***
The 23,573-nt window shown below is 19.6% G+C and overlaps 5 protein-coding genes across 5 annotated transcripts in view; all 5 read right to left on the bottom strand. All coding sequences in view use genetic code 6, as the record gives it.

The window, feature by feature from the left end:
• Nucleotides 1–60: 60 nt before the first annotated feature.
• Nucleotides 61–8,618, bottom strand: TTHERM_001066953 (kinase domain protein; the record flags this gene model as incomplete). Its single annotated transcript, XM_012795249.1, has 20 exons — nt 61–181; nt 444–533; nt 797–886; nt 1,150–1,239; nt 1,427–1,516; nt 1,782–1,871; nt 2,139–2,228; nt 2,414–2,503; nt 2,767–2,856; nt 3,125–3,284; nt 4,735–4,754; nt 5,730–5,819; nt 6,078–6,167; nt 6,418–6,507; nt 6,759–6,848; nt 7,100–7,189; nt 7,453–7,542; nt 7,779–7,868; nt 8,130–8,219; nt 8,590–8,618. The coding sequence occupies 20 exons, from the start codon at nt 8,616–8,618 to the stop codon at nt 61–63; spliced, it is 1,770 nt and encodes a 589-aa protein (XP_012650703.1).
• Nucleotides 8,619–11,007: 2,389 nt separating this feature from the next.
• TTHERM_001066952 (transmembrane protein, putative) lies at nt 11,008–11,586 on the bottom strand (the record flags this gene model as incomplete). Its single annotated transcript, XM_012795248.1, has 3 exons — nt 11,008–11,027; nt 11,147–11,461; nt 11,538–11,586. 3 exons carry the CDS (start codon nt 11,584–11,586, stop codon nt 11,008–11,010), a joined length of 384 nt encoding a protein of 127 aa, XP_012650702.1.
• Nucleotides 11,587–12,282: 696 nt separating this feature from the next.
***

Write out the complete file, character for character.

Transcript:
The 23,573-nt window shown below is 19.6% G+C and overlaps 5 protein-coding genes across 5 annotated transcripts in view; all 5 read right to left on the bottom strand. All coding sequences in view use genetic code 6, as the record gives it.

The window, feature by feature from the left end:
• Nucleotides 1–60: 60 nt before the first annotated feature.
• Nucleotides 61–8,618, bottom strand: TTHERM_001066953 (kinase domain protein; the record flags this gene model as incomplete). Its single annotated transcript, XM_012795249.1, has 20 exons — nt 61–181; nt 444–533; nt 797–886; nt 1,150–1,239; nt 1,427–1,516; nt 1,782–1,871; nt 2,139–2,228; nt 2,414–2,503; nt 2,767–2,856; nt 3,125–3,284; nt 4,735–4,754; nt 5,730–5,819; nt 6,078–6,167; nt 6,418–6,507; nt 6,759–6,848; nt 7,100–7,189; nt 7,453–7,542; nt 7,779–7,868; nt 8,130–8,219; nt 8,590–8,618. The coding sequence occupies 20 exons, from the start codon at nt 8,616–8,618 to the stop codon at nt 61–63; spliced, it is 1,770 nt and encodes a 589-aa protein (XP_012650703.1).
• Nucleotides 8,619–11,007: 2,389 nt separating this feature from the next.
• TTHERM_001066952 (transmembrane protein, putative) lies at nt 11,008–11,586 on the bottom strand (the record flags this gene model as incomplete). Its single annotated transcript, XM_012795248.1, has 3 exons — nt 11,008–11,027; nt 11,147–11,461; nt 11,538–11,586. 3 exons carry the CDS (start codon nt 11,584–11,586, stop codon nt 11,008–11,010), a joined length of 384 nt encoding a protein of 127 aa, XP_012650702.1.
• Nucleotides 11,587–12,282: 696 nt separating this feature from the next.